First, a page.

Jackie Chan is now nearly fifty years old, yet he remains one of the world's most impressive action performers and stunt choreographers. He's really more than just that, though: Chan is a gifted comedian, a solid overall actor and actually, a pretty decent singer. "The Tuxedo" has Chan playing Jimmy Tong, a cabbie who is hired by Debi Mazar to be the chauffeur for Clark Devlin (Jason Isaacs), a secret agent who happens to be the owner of a top-secret suit that enables him to do just about anything.
When Devlin is injured, Tong takes his suit and takes his place, partnering with rookie agent Del Blaine (Jennifer Love Hewitt), who is investigating the plot of this film's particular villian, Banning (Ritchie Coster). Banning has figured out a way to introduce a dehydrating agent into the world's water supply, forcing everyone to buy only his water.
Yes, this really is the plot of the film. Chan, who essentially seems like a special effect himself in most of his Hong Kong features, is at his most underused here, with hardly any of the charm or grace that he usually displays. It's not until after thirty minutes that Chan even gets an action scene to display his talent - given the genre, this is surprising and dissapointing (not to mention, given the suit, a lot of Chan's work is wire-assisted or CG). His comedic skills aren't in evidence, either: the script's attempts at humor are predictable and weak. For example, Hewitt's character tells Chan's over the phone that he should say "nice rack" to confirm his identity (Hewitt's cleavage even gets its own close-up later - they should clearly get their own starring credit) to her during their upcoming meeting. No points for guessing he says this to the wrong woman and gets punched.
The pairing of Hewitt and Chan certainly is inspired, but unfortunately, it doesn't work. Hewitt is completely unconving as a scientist or a secret agent. She seems like a whiny high-schooler who somehow lost her way on a field trip to the government. Issacs, in his few moments of screen-time, convinces that he might be worthy of consideration for the Bond role, if Pierce Brosnan ever calls it quits. To Chan's credit, he clearly gives it his best try, even if he can't make anything out of the dull material.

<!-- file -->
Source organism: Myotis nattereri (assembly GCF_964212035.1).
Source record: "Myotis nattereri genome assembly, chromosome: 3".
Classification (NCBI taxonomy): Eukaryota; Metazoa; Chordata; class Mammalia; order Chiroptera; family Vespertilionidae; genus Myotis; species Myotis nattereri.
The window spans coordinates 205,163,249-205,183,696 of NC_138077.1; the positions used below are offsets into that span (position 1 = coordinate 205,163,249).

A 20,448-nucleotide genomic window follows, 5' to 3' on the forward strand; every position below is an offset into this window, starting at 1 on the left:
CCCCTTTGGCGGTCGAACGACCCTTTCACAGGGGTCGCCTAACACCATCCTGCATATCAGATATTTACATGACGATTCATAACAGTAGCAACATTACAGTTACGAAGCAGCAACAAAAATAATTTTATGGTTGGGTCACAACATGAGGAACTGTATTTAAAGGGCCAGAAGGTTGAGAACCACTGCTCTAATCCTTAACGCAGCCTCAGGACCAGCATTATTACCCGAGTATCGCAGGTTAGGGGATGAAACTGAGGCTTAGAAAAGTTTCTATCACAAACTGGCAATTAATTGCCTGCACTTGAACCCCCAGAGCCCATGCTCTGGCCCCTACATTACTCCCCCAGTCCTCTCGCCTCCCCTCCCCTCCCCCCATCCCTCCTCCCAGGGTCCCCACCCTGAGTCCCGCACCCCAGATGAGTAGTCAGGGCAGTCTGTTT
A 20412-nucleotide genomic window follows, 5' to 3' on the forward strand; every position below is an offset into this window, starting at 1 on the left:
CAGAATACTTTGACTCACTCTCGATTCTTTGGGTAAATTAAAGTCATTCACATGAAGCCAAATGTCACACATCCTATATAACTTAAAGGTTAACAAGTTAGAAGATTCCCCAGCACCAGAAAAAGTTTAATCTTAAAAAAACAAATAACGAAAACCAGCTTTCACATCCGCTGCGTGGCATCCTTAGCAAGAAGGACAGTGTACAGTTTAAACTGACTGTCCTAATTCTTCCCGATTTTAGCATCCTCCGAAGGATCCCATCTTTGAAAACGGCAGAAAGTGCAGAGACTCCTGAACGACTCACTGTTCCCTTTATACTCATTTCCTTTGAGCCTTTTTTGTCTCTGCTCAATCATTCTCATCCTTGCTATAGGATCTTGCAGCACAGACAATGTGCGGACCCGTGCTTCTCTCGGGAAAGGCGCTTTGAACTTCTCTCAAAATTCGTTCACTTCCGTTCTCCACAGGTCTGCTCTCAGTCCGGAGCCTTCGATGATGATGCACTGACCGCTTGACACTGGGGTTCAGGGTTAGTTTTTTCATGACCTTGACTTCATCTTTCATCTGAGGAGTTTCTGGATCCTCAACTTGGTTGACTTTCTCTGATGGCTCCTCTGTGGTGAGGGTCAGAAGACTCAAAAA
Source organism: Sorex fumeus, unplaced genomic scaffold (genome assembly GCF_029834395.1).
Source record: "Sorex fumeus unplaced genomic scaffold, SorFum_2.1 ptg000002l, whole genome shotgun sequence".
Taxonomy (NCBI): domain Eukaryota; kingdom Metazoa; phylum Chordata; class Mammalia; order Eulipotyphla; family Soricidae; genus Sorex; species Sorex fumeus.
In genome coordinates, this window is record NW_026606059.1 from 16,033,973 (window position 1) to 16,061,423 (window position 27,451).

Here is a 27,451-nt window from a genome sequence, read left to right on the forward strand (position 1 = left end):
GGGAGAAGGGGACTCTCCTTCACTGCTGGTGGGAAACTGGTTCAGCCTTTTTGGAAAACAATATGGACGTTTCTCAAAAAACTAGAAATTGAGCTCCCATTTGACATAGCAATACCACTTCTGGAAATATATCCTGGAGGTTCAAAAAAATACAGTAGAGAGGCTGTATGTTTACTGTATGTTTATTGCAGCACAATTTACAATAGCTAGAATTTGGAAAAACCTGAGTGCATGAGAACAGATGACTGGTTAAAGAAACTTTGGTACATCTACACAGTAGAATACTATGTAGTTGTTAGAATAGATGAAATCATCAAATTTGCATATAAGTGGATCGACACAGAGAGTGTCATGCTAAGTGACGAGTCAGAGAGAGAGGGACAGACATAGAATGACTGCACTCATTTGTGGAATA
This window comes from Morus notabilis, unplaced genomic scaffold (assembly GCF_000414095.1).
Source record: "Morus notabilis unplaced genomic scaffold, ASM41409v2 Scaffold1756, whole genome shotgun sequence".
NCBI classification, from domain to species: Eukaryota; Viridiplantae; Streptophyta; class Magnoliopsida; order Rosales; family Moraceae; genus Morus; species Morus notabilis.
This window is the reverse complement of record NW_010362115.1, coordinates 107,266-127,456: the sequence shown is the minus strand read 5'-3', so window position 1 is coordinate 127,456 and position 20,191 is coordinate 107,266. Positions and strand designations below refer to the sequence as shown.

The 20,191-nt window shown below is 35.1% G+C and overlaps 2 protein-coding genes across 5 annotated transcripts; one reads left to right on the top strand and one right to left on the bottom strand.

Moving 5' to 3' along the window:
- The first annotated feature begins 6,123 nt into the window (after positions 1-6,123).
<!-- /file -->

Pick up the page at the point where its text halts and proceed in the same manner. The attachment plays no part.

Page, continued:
There are a few moments here and there in "The Tuxedo", but the rest of it is so inspired and lackluster that it ranks as the least enjoyable of Chan's American (or Hong Kong) features. The outtakes at the end of the film provide more laughs than the prior 99 minutes.
VIDEO: "Tuxedo" is presented by Dreamworks in 1.85:1 anamorphic widescreen. Although a rather blah film, this certainly is an awfully nice transfer from the studio. Sharpness and detail are nothing short of perfection, as the film boasts superb fine definition and great shadow detail.
A few minor issues do show up on this presentation, but they're certainly nothing too bothersome. Very slight edge enhancement is present on occasion, but no compression artifacts were spotted. The print used looks to be in terrific condition, with no noticable specks or wear, but some minimal grain that could possibly have always been present within the film.
Surprisingly, the film's color palette is rather dark and subdued, with only a few hints of brighter, richer colors here and there. Black level remained solid, while flesh tones appeared accurate and natural. Not always a particularly great-looking film, but this is a very nice transfer of it by Dreamworks.
SOUND: "Tuxedo" is presented by Dreamworks in Dolby Digital and DTS 5.1. For an action movie, this is a rather dissapointing soundtrack, with very little in the way of surround use. Aside from John Debney's score - the kind of spy score that Debney has done well with "Cats & Dogs" and "Spy Kids 2" - there's really nothing much for the surrounds to do. Audio quality is decent, as the soundtrack did offer nice fidelity and clear dialogue. As for DTS versus Dolby comparsions, I listened to the DTS soundtrack and then compared several scenes to the Dolby track. The DTS track did offer some minimal improvements over the Dolby track, but nothing too remarkable: mainly, Debney's score just sounded more dynamic and clean.
EXTRAS: Some additional outtakes (although the reel includes some of the outtakes that are seen at the end of the film), 3 extended scenes, 8 deleted scenes, a fluffy 13-minute "making of" promo, the film's trailer (1.85:1/2.0), production notes, cast/crew bios.
Final Thoughts: A very dissapointing Jackie Chan film, "The Tuxedo" offers neither laughs or much in the way of action. Dreamworks has put together a nice DVD, however: video quality is excellent, audio remains decent and a few supplements round out the package. Fans of the action star may still want to check this out as a rental, but anyone seeing this film should go in with (very) low expectations.